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A combined rheometry and imaging study of viscosity reduction in bacterial suspensions

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Original languageEnglish
Article number201912690
JournalProceedings of the National Academy of Sciences of the United States of America
Publication statusPublished - 21 Jan 2020


Suspending self-propelled ‘pushers’ in a liquid lowers its viscosity.
We study how this phenomenon depends on system size in bacterial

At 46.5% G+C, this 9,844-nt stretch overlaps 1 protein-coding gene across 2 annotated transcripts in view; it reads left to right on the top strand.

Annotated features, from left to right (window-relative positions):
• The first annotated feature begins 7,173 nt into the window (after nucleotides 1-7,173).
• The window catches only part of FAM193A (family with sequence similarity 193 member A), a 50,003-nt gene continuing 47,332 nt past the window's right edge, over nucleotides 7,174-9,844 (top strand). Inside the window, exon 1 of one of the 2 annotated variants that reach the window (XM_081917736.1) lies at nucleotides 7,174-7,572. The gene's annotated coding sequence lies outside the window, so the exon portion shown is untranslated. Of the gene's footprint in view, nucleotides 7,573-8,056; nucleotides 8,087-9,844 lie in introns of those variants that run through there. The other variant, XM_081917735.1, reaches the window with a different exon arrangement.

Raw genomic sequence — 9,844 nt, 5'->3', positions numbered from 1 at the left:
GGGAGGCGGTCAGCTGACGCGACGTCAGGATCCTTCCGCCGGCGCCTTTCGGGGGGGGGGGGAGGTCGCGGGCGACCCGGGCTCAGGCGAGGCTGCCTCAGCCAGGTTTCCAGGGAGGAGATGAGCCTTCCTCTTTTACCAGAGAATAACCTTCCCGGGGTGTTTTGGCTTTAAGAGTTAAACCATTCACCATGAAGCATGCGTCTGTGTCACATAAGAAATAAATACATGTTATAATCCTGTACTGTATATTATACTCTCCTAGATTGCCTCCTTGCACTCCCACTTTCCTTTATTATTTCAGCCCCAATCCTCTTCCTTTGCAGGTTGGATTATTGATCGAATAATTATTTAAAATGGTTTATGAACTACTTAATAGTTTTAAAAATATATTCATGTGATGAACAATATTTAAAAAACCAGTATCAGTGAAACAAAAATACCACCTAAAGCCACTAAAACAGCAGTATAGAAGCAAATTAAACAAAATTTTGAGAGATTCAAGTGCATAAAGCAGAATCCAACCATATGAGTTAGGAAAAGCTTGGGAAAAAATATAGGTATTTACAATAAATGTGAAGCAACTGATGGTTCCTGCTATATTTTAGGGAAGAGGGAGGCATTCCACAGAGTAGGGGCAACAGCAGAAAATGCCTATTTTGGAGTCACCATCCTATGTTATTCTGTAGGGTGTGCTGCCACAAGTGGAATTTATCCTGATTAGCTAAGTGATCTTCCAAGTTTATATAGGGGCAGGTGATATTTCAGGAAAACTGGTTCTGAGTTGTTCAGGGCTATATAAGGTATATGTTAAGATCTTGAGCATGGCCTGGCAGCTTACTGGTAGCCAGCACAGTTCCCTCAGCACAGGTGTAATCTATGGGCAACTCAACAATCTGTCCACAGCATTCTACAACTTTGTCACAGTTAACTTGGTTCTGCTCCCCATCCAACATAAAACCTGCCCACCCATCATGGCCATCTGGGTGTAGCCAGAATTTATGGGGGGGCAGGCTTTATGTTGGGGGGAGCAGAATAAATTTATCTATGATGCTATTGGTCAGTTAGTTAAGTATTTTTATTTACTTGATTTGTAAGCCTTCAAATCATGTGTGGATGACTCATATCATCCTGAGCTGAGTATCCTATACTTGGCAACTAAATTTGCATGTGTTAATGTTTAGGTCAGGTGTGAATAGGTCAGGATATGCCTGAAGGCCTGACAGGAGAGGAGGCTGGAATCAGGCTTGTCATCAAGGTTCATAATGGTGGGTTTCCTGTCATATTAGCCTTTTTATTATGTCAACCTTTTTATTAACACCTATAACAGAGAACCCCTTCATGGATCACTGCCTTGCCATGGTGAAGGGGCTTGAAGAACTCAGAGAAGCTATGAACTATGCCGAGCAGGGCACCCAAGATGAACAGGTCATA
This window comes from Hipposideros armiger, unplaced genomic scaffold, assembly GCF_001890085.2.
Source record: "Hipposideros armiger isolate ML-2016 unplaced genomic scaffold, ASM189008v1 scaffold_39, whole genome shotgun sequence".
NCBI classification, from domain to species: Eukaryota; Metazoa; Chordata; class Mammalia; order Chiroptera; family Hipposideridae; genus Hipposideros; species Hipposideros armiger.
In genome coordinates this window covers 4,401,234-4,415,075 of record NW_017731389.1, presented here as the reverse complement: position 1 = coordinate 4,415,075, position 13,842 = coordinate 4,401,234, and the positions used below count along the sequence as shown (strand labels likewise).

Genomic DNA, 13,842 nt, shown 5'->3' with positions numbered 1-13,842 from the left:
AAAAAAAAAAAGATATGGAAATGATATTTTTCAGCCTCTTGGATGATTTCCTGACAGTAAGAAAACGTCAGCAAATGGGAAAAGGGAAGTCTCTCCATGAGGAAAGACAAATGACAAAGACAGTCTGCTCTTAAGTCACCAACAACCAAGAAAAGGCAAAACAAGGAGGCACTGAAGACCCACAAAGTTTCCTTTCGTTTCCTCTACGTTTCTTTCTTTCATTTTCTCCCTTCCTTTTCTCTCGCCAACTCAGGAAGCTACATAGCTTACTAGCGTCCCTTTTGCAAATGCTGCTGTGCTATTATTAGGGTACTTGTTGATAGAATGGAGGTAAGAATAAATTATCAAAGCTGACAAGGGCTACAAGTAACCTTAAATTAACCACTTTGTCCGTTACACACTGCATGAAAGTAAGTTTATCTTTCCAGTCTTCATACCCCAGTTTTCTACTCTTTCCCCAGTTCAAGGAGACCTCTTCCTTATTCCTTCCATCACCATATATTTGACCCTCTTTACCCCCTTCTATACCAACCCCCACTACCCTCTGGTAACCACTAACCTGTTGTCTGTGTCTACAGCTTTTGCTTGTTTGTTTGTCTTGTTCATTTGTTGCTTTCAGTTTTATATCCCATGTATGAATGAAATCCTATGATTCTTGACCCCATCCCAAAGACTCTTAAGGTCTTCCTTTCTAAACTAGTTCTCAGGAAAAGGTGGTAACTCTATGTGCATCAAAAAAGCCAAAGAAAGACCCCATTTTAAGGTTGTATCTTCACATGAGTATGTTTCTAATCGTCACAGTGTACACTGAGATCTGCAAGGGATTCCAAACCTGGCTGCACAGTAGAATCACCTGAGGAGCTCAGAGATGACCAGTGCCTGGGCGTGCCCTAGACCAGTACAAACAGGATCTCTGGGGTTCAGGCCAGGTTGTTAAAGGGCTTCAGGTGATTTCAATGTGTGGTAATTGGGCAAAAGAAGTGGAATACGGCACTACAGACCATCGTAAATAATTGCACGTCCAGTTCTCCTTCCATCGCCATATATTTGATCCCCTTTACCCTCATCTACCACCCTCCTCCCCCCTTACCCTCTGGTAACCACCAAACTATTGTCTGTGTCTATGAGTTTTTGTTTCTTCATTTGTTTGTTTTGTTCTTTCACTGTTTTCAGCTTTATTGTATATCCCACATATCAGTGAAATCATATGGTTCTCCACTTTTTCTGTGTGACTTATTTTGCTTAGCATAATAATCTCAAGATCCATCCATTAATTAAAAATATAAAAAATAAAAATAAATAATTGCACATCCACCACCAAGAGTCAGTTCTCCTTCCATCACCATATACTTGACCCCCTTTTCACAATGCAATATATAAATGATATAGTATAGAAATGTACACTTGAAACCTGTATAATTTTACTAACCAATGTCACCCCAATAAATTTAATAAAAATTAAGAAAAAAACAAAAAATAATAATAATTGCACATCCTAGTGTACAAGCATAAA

suspensions using bulk rheometry and particle-tracking rheoimaging.
Above the critical bacterial volume fraction needed to decrease
the viscosity to zero, c 0.75%, large-scale collective motion
emerges in the quiescent state and the flow becomes non-linear. We
confirm a theoretical prediction that such instability should be suppressed
by confinement. Our results also show that a recent application
of active liquid crystal theory to such systems is untenable.

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